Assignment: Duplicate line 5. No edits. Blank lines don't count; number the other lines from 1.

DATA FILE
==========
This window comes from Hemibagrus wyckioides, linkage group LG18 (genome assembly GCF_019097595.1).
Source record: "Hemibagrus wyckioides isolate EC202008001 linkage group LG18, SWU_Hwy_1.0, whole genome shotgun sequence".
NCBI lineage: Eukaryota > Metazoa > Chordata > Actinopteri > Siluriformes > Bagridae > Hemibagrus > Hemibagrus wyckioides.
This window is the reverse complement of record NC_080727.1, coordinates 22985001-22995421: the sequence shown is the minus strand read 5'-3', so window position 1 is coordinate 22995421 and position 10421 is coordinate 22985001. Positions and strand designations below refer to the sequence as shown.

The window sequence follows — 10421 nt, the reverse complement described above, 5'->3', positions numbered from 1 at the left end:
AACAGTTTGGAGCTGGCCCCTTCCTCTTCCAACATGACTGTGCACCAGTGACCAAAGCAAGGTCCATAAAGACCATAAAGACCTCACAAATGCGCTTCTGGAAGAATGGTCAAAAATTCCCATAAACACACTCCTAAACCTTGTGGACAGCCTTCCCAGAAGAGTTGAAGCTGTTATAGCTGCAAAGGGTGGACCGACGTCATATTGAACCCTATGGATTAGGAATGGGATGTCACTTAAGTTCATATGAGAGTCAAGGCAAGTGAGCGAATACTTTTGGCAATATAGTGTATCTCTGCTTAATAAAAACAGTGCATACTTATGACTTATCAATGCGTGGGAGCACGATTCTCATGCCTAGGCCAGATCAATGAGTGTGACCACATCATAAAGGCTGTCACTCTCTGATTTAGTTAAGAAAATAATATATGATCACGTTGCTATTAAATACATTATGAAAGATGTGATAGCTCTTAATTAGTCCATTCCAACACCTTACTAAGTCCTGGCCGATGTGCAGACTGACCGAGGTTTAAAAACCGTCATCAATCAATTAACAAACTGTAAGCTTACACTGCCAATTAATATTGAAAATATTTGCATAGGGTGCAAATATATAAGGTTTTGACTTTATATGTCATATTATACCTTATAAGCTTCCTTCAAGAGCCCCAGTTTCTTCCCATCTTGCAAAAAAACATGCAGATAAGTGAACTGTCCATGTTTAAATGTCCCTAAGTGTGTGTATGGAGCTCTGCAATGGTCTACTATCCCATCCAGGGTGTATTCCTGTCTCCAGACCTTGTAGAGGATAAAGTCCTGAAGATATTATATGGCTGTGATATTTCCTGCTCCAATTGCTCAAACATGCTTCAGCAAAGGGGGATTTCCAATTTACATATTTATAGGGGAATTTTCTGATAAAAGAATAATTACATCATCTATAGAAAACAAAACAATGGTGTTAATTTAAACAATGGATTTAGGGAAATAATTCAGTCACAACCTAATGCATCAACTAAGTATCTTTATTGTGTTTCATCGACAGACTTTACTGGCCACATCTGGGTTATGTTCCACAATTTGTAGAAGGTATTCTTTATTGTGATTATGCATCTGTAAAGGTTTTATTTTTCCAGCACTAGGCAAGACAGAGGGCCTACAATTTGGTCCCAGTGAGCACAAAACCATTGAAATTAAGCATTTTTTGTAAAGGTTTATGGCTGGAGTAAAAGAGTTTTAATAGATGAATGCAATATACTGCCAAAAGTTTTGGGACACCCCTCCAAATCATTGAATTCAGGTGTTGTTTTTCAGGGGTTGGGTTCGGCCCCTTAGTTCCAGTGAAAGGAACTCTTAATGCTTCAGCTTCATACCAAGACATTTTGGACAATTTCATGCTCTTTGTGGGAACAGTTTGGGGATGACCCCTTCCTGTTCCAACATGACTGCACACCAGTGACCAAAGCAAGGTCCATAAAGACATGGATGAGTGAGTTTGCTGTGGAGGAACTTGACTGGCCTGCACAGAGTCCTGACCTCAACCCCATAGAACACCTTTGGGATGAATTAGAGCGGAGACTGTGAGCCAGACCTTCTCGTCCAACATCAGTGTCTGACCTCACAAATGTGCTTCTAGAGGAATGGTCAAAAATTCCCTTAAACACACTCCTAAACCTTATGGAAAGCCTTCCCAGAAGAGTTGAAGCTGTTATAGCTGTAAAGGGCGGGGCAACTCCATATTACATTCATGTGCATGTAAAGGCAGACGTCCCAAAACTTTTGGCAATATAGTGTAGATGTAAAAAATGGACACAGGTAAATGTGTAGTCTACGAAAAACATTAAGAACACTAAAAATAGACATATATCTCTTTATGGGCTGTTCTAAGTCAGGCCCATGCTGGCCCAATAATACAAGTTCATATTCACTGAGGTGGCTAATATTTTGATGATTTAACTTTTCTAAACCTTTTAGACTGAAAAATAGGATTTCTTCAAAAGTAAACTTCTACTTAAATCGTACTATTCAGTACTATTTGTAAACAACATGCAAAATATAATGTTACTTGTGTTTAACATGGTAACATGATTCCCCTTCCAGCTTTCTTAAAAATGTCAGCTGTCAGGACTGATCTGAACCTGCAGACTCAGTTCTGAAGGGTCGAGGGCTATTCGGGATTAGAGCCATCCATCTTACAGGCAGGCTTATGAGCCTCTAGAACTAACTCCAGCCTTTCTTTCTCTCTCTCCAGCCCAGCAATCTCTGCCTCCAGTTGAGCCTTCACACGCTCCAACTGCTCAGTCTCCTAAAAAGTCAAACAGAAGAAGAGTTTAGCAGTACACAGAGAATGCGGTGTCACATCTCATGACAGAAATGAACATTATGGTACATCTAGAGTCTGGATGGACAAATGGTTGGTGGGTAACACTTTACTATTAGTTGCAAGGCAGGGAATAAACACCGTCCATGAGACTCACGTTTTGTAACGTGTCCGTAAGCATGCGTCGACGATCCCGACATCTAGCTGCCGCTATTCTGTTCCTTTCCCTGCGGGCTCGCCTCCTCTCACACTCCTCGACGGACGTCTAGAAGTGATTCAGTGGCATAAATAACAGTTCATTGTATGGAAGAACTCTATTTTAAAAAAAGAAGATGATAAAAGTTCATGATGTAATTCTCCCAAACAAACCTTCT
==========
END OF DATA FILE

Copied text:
The window sequence follows — 10421 nt, the reverse complement described above, 5'->3', positions numbered from 1 at the left end: